The Copper Beeches - autobiographical or not?

The Adventure of The Copper Beeches has always been of interest to me as it should have been the end of Holmes. Conan Doyle had originally intended to bring Holmes to an end at the conclusion of the first set of short-stories and had written as much to his mother. Mary Doyle convinced her son not to kill Holmes off and, according to him, suggested a plot involving the discovery of some cut hair.

Conan Doyle gave way and wrote The Copper Beeches instead. The story appears to me to contain some auto-biographical references or parallels. Were these conscious on the part of Conan Doyle or am I just reading too much into a coincidence?

Let’s see….

Violet Hunter is offered a large wage by Rucastle that is well above the going rate for a governess in order to tempt her to accept. Is this a parallel with the above-average money that Conan Doyle was being paid by The Strand to produce Holmes adventures. Was Rucastle, in some senses at least, a character representing The Strand Magazine and its management?

The idea that Violet Hunter must sacrifice her hair, which she holds dear, in order to secure the high salary, has a parallel with Conan Doyle. He was also making a sacrifice for money. In his case the sacrifice was the chance to escape Holmes and concentrate on the historical novels that he felt was his true calling.

At the end of the story Violet Hunter is removed or ‘saved’ from the Copper Beeches and goes on to considerable success as the head of a girls’ school. Was this Conan Doyle suggesting that he would go onto considerable success when he eventually freed himself of Holmes? I accept that this is quite tenuous.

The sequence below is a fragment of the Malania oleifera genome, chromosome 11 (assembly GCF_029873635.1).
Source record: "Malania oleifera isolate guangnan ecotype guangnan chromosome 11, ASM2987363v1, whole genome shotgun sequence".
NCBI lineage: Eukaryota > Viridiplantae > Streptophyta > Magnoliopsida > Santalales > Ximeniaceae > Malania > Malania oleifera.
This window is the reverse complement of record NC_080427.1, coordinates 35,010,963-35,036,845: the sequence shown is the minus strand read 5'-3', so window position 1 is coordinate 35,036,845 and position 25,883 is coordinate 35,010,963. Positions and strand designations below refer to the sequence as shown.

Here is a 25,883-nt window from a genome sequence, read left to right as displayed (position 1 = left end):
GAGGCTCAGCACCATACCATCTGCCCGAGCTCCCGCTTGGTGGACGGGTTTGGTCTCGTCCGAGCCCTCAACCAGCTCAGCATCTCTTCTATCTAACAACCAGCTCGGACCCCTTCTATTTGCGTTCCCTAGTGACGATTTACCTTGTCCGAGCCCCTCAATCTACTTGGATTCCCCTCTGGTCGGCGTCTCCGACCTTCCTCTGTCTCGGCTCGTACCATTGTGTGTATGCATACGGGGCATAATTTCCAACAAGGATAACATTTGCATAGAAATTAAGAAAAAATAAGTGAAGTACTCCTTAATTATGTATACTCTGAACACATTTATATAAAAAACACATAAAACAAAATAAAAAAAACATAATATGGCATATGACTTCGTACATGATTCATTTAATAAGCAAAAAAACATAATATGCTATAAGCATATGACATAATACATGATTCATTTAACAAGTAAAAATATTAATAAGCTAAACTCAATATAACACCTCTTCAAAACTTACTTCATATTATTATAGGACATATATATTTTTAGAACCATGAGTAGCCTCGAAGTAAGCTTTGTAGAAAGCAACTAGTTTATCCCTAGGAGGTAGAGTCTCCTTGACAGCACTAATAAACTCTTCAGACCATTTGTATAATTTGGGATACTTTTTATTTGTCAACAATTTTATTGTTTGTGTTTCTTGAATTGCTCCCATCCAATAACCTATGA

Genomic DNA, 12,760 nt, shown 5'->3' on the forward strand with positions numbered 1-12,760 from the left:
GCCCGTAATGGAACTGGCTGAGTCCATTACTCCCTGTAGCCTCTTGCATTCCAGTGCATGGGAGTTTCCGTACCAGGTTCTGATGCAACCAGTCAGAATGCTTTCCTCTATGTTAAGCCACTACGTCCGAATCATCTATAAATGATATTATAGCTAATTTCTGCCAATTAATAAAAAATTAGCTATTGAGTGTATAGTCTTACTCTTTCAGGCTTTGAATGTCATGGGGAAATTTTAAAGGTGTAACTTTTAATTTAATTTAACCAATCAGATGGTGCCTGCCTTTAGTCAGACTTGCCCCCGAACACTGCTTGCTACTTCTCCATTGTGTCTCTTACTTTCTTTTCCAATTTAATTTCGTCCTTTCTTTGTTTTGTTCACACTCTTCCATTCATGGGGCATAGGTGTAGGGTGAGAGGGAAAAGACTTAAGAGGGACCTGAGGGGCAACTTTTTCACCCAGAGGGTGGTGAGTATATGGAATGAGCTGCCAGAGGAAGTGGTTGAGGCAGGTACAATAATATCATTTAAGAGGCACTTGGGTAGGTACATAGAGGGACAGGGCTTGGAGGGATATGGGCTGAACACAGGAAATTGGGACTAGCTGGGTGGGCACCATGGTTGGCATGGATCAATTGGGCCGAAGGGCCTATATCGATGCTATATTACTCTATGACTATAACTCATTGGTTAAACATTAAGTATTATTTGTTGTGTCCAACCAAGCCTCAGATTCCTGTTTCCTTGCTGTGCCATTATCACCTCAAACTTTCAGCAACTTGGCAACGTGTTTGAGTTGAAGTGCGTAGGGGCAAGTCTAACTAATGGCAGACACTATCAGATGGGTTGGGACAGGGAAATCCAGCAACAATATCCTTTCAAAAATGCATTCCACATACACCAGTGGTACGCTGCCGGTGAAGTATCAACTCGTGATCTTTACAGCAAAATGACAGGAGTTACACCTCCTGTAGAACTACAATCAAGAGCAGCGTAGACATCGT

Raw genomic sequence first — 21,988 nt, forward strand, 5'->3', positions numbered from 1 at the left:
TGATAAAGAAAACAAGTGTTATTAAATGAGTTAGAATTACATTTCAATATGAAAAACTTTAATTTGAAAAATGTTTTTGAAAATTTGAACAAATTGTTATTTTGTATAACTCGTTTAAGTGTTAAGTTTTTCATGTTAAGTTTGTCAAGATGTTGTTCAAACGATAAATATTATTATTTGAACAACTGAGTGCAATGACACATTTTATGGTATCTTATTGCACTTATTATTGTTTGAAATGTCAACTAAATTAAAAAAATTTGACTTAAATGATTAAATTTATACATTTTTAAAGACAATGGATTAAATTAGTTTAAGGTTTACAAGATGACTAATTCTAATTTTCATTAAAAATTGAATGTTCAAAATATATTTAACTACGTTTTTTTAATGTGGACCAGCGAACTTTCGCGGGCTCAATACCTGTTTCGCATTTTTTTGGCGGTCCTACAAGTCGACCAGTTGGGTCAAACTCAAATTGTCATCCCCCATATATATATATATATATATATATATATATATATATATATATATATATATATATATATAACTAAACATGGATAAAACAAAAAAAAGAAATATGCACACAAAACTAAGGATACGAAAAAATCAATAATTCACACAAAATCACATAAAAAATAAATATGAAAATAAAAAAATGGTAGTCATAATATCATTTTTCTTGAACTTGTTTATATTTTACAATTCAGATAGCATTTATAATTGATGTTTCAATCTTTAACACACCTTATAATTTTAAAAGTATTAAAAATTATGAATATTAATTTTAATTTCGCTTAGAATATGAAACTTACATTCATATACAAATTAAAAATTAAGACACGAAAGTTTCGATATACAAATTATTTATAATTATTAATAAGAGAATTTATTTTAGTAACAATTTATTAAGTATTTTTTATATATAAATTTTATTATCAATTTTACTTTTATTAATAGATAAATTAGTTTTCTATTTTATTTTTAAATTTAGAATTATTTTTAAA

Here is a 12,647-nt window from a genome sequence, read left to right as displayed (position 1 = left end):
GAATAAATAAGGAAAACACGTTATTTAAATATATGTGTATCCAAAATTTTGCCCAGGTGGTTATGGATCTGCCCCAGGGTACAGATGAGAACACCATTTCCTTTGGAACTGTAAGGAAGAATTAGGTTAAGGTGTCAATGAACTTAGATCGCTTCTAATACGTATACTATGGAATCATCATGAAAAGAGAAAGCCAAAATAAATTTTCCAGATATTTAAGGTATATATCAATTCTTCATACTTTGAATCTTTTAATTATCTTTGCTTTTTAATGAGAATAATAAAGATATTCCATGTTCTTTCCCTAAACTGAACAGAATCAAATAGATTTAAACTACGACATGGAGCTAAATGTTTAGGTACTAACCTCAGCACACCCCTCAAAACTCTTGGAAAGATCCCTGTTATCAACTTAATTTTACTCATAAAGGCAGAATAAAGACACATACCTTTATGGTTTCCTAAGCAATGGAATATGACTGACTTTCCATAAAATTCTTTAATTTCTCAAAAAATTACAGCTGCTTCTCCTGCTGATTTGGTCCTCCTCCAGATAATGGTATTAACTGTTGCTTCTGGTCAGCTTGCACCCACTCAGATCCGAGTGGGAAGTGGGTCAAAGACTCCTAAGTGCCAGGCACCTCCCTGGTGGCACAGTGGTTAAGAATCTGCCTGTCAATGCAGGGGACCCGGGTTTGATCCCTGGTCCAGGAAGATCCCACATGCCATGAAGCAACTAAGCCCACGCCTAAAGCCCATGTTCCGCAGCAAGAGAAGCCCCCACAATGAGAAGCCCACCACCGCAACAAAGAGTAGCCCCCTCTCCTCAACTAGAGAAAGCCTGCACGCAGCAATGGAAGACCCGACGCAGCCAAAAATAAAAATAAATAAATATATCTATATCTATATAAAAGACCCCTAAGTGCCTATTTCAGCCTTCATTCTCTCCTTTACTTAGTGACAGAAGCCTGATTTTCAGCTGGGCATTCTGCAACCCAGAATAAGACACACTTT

Towards the end of the story when Holmes feels that his involvement in matters has come to an end he says to Watson:

“…it seems to me that our locus standi now is rather a questionable one.”

Now locus standi refers to the right in law to appear and be heard. Holmes was clearly using it to refer to their continued presence at the Copper Beeches. However, it could also be seen as Holmes referring to his position in the eyes of his creator. Conan Doyle’s interest in Holmes being seen or heard was clearly running out.

So is all the above a sign of conscious intent on the part of Conan Doyle or mere coincidence?

For more information on Arthur Conan Doyle and his time at Undershaw please refer to my book, An Entirely New Country which is available through all good bookstores including Amazon USA, Amazon UK, Classic Specialities, and in all electronic formats including iTunes, Kobo, Nook and Kindle .

The Norwood Author is available from all good bookstores, in many formats worldwide including Waterstones UK, Amazon UK,  Amazon USA, Barnes and Noble, Amazon Kindle, iBooks for the iPad/iPhone, Kobo Books, Nook.

Close to Holmes is available from all good bookstores, in many formats worldwide including Amazon USABarnes and NobleAmazon UKWaterstones UKAmazon KindleKoboNook  and iBooks for the iPad/iPhone.

Eliminate the Impossible is available from all good bookstores, in many formats worldwide including Amazon USA, Barnes and Noble, Amazon UK, Waterstones UK, Amazon Kindle, Kobo, Nook and iBooks for the iPad/iPhone.

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